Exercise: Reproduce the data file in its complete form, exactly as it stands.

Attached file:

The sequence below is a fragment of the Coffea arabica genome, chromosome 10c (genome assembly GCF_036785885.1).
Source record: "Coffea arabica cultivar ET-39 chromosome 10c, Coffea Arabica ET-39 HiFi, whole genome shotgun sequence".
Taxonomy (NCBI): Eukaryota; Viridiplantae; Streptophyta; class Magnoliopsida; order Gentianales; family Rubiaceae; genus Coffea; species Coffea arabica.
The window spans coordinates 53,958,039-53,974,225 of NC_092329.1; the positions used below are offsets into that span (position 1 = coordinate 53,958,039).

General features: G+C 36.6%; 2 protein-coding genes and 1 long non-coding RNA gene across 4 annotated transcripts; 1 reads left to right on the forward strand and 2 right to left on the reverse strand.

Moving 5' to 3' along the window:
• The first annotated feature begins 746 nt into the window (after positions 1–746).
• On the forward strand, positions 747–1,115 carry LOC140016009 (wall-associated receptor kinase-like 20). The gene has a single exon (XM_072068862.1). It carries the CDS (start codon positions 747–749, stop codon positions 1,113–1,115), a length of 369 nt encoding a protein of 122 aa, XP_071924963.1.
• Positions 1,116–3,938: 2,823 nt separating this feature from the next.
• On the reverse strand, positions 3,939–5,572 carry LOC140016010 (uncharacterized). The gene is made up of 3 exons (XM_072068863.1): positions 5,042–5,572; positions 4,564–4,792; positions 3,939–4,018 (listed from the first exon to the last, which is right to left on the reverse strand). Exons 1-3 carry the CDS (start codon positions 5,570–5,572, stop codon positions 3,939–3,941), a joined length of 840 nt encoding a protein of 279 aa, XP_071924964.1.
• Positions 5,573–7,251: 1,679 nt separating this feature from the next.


The sequence below is a fragment of the Coffea arabica genome, chromosome 10c (genome assembly GCF_036785885.1).
Source record: "Coffea arabica cultivar ET-39 chromosome 10c, Coffea Arabica ET-39 HiFi, whole genome shotgun sequence".
Taxonomy (NCBI): Eukaryota; Viridiplantae; Streptophyta; class Magnoliopsida; order Gentianales; family Rubiaceae; genus Coffea; species Coffea arabica.
The window spans coordinates 53,958,039-53,974,225 of NC_092329.1; the positions used below are offsets into that span (position 1 = coordinate 53,958,039).

General features: G+C 36.6%; 2 protein-coding genes and 1 long non-coding RNA gene across 4 annotated transcripts; 1 reads left to right on the forward strand and 2 right to left on the reverse strand.

Moving 5' to 3' along the window:
• The first annotated feature begins 746 nt into the window (after positions 1–746).
• On the forward strand, positions 747–1,115 carry LOC140016009 (wall-associated receptor kinase-like 20). The gene has a single exon (XM_072068862.1). It carries the CDS (start codon positions 747–749, stop codon positions 1,113–1,115), a length of 369 nt encoding a protein of 122 aa, XP_071924963.1.
• Positions 1,116–3,938: 2,823 nt separating this feature from the next.
• On the reverse strand, positions 3,939–5,572 carry LOC140016010 (uncharacterized). The gene is made up of 3 exons (XM_072068863.1): positions 5,042–5,572; positions 4,564–4,792; positions 3,939–4,018 (listed from the first exon to the last, which is right to left on the reverse strand). Exons 1-3 carry the CDS (start codon positions 5,570–5,572, stop codon positions 3,939–3,941), a joined length of 840 nt encoding a protein of 279 aa, XP_071924964.1.
• Positions 5,573–7,251: 1,679 nt separating this feature from the next.